Article: DABC Supports Challenge to Mental Health Act

This article was written by Andrew Robb, and originally appeared in the edition of DABC’s Transition magazine, Dying for Health Care: Navigating An Ableist System (Fall/Winter 2022). Read the issue here.

If you’re interested in contributing to Transition as an individual or an organization, please email

On June 23, 2022, the Supreme Court of Canada released a decision finding that the Council of Canadians with Disabilities (CCD) has public interest standing to challenge parts of BC’s Mental Health Act (MHA) because it violates Canada’s Charter of Rights and Freedoms.

The Attorney General of BC had argued that CCD was not entitled to public interest standing, unless there was an individual co-plaintiff who had been directly affected by the MHA.

This decision is part of CCD’s ongoing challenge to laws regarding involuntary psychiatric treatment. CCD says the MHA violates the Charter and the courts should force the government to change it.

BC is the only place in Canada where patients with involuntary status, including people detained in psychiatric facilities, are “deemed” to consent to all forms of psychiatric treatment, without safeguards.

For example, under the MHA, a patient can be forcibly administered psychotropic medications and electroconvulsive therapy, without consent from the patient or their legal guardians or family members.

The issue before the Supreme Court of Canada was a procedural question about whether CCD would be allowed to bring the case forward at all, without an individual co-plaintiff. The Supreme Court of Canada did not consider whether the MHA violates the Charter. That issue will now be decided by the BC Supreme Court.

The Supreme Court of Canada’s decision is very important to CCD and people in BC who are detained under the MHA. It means CCD’s legal challenge to the MHA can continue, but the legal process takes a long time; it may be years before the courts make a final decision about whether the MHA must be changed. The Supreme Court of Canada’s decision will also set a precedent that will be helpful to other groups who want to challenge discriminatory and other unconstitutional laws in court.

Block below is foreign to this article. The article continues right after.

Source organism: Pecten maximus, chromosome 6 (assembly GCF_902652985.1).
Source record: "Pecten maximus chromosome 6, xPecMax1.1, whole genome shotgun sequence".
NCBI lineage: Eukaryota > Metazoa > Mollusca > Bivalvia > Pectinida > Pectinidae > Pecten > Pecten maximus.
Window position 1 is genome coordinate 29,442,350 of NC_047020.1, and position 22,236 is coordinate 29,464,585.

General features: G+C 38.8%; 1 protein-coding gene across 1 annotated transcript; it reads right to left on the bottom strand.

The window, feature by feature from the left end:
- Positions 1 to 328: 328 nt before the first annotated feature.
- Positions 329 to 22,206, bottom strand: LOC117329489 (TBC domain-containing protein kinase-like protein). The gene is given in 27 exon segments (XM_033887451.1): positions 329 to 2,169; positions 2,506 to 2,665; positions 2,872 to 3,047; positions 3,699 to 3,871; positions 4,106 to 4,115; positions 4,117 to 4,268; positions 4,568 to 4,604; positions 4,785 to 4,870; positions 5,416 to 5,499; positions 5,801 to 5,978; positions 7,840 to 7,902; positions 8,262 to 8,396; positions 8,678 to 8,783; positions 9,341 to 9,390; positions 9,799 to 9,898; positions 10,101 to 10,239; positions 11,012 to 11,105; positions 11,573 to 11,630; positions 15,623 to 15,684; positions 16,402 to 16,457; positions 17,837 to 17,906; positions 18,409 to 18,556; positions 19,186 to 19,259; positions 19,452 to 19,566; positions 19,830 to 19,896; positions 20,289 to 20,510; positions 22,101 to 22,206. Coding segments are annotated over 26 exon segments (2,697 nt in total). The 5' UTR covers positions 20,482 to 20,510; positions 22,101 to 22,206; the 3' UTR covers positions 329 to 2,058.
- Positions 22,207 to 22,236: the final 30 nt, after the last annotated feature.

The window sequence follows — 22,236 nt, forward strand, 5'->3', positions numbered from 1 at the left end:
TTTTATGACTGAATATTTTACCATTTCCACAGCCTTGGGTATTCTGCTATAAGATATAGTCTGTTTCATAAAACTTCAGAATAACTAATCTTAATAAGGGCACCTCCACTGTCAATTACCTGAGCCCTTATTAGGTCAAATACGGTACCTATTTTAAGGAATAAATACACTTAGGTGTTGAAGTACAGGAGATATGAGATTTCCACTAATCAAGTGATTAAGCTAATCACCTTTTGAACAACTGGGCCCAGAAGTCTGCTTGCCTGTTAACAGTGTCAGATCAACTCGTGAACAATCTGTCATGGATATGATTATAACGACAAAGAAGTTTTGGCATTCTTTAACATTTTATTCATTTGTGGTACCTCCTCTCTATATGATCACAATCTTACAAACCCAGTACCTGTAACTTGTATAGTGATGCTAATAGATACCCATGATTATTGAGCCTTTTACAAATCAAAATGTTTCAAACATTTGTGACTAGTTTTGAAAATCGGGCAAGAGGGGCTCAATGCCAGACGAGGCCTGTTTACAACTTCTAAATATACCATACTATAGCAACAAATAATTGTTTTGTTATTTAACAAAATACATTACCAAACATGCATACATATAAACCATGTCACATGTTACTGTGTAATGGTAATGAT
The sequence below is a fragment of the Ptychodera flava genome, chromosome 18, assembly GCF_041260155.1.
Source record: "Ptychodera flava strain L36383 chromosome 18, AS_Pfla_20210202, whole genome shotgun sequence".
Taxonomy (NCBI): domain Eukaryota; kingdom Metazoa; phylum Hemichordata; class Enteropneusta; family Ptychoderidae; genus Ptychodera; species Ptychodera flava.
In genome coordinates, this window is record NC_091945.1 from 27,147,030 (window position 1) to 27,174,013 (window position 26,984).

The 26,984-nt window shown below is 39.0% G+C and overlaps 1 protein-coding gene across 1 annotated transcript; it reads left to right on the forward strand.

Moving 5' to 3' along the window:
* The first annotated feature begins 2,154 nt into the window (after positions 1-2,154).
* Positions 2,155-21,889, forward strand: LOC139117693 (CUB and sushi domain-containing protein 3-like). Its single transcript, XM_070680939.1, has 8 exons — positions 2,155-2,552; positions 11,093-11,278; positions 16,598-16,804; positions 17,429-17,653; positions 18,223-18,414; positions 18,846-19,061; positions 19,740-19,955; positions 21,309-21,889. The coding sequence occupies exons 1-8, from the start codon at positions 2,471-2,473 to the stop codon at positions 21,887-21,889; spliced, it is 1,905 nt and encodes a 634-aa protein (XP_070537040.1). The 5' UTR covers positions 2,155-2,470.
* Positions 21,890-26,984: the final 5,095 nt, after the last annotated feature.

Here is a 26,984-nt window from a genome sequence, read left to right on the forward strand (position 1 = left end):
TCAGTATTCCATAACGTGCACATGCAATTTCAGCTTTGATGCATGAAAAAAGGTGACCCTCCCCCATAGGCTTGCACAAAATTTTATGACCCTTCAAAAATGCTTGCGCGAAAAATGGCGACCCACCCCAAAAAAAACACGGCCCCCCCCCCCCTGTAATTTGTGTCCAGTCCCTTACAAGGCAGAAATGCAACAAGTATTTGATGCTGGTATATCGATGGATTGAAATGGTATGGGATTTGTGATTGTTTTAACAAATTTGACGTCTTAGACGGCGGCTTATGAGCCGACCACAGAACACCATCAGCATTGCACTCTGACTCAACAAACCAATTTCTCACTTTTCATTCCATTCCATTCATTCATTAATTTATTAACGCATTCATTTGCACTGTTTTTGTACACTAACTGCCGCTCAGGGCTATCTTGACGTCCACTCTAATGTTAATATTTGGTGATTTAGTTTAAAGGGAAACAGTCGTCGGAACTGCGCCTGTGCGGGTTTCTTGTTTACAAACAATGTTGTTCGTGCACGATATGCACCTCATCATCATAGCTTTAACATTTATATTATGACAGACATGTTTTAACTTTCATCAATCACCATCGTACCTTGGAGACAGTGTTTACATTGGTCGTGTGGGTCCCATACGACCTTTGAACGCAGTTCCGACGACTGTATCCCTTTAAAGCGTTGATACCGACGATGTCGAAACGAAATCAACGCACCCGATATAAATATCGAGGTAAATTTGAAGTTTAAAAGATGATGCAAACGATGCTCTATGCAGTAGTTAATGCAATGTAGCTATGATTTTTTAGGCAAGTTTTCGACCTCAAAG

CCD is a national organization of people with disabilities working for an accessible and inclusive Canada. Disability Alliance BC is a member organization.

DABC staff assisted the CCD committee that works with CCD’s pro bono lawyers. We are proud to play a role in this important case.

Andrew Robb is staff lawyer with DABC’s Disability Law Clinic.

CanAssist is recruiting for a Youth Advisory Committee!

CanAssist at the University of Victoria is recruiting for a Youth Advisory Committee! They are looking for youth between 15 and 30 who live in BC and self-identify as having a disability, mental health, or substance use challenge.

Committee members will advise on the BC Employment Strategy for Youth with Disabilities. Watch a short video introducing the project:

Members will receive a $100 honorarium for each committee meeting they participate in!

To fill out an application, please visit:

Government proposes legislation extending the temporary exclusion of eligibility for MAiD on the sole basis of mental illness

A bill has been introduced in the House of Commons to introduce legislation that would delay the expansion of Medical Assistance in Dying (#MAID) ‘s eligibility requirements—particularly for people with mental illness as their only underlying condition— to March 2024. Read the government’s press release here.

We empathize that for people with mental illness who have been wanting to apply for MAID, the possible passing of this bill will come as a huge disappointment. We feel for those who are not currently able to apply for MAiD but wish to do so. We also strongly advocate for comprehensive and holistic supports and safeguards that can provide greater access to necessary treatments and access to services that reduce poverty and increase  quality of life. No one should feel that their only choice is MAiD due to poor societal conditions alone. 

If this bill is passed, we hope that over the course of the next year, actionable work on clarifying eligibility criteria can be informed by the input of those most impacted.